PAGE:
The agreement required the Sultan of Perak to surrender Dindings to the British, to accept a British Resident, James W. W. Birch, and the appointment of an assistant resident in Taiping, Captain Tristram Speedy. Sultan Ismail was to step down from the throne of Perak.

During the British colonial era, colonial Dindings comprised three main areas: Sitiawan, Lumut and Pangkor Island.

The British had hoped that Dindings would prove to be a valuable natural harbour. However, this did not become the case.[6] In 1935, the Sultan of Perak, Sultan Iskandar Alang successfully appealed to the British for the return of Dindings to Perak. The Perak government united the former colony with Bruas and coastal areas to the south, forming the Dindings district. In 1973, Dindings district was given its current name, Manjung.

On 24 April 2009, Lumut was declared by the Sultan Perak as the Royal Malaysian Navy's Town – or simply called as TLDM Town or Navy Town. Manjung also was declared as "Bandar Pelancongan Dan Maritim" (Tourism and Maritime Town) by government of Perak.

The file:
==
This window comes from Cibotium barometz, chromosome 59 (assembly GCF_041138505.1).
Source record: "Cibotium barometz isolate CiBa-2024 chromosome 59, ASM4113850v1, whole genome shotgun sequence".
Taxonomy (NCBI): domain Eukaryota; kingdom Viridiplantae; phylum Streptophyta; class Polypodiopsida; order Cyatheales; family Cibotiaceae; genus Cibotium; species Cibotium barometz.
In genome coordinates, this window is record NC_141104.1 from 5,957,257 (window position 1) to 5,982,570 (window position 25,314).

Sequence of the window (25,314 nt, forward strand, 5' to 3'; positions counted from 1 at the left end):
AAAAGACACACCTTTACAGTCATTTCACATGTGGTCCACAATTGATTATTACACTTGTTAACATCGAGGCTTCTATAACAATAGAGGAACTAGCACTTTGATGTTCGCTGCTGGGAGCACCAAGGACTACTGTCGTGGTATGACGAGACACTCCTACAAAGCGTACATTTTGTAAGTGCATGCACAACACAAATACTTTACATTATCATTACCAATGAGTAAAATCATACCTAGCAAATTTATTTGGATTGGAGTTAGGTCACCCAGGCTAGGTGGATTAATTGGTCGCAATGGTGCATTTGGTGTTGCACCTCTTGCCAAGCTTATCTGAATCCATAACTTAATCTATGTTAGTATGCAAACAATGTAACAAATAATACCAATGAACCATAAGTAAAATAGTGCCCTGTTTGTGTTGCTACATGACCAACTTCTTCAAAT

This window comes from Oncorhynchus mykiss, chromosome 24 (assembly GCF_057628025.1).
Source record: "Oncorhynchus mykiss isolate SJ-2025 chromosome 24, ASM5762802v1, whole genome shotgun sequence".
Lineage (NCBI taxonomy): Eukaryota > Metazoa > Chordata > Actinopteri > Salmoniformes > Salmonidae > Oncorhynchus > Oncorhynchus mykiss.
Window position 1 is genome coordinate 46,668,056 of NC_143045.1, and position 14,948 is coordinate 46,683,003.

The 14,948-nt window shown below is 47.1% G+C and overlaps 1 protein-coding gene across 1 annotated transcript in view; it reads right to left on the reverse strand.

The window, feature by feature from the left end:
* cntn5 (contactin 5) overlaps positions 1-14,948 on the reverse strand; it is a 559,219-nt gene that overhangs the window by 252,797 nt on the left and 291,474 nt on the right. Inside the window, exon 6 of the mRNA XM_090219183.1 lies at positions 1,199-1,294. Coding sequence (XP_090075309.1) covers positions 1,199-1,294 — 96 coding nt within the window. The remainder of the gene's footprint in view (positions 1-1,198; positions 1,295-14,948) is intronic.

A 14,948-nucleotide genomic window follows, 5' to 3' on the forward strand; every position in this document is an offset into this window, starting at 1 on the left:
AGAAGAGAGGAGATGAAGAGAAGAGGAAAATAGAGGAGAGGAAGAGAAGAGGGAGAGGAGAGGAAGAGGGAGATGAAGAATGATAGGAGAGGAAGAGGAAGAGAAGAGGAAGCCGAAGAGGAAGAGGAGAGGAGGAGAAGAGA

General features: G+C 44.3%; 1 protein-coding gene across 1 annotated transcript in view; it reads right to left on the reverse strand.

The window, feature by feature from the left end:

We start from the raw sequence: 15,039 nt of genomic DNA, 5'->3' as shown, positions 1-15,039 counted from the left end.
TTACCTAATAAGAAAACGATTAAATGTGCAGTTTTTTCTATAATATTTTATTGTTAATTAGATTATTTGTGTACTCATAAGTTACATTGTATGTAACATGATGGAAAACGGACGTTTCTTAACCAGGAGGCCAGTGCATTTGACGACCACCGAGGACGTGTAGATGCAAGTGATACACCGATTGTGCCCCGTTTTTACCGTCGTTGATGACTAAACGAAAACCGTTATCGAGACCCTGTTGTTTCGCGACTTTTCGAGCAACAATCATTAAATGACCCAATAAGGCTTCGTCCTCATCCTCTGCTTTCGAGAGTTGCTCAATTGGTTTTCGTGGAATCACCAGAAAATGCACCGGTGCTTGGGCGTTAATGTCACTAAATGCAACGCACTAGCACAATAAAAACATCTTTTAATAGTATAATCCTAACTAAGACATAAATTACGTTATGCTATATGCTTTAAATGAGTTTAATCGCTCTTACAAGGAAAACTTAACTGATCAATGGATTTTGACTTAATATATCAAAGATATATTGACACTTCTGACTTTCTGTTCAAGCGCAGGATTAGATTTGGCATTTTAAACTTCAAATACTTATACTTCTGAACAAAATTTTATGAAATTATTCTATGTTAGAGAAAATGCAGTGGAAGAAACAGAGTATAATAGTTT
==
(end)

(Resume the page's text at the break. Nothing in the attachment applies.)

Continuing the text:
In August 2016, Sembilan Island was separated from Manjung District and incorporated into Bagan Datuk District.[7]

Administrative divisionsEdit

 
Map of Manjung district

Manjung District is divided into five mukims:[8][9]

Federal Parliament and State Assembly SeatsEdit

Manjung district is divided to two parliamentary constituencies with the northern part of district is under Beruas constituency while southern part is part of Lumut constituency. As of 2022, there were 201,345 voters in both the parliament seats combined.

Voter DemographicsEdit

Ethnic breakdown of Manjung District's electorate as of 2022[10]

  Malay (48.08%)
  Chinese (36.94%)
  Indian (13.38%)
  Other ethnicities (1.6%)

List of Manjung district representatives in the Federal Parliament (Dewan Rakyat)

Parliament Seat Name Member of Parliament Party
P68 Beruas Ngeh Koo Ham Pakatan Harapan (DAP)
P74 Lumut Nordin Ahmad Ismail Perikatan Nasional (PAS)


List of Manjung district representatives in the State Legislative Assembly of Perak

Parliament State Seat Name State Assemblyman Party
P68 N36 Pengkalan Baharu Azman Noh Barisan Nasional (UMNO)
P68 N37 Pantai Remis Wong May Ing Pakatan Harapan (DAP)
P68 N38 Astaka Jason Ng Thien Yeong Pakatan Harapan (DAP)
P74 N51 Pasir Panjang Rosli Abd Rahman Perikatan Nasional (PAS)
P74 N52 Pangkor Norhaslinda Zakaria Perikatan Nasional (BERSATU)

DemographicsEdit

Historical population
YearPop.±%
1991168,331—    
2000191,132+13.5%
2010227,071+18.8%
2020246,977+8.8%
Source: [11]

The following is based on Department of Statistics Malaysia 2020 census.[3]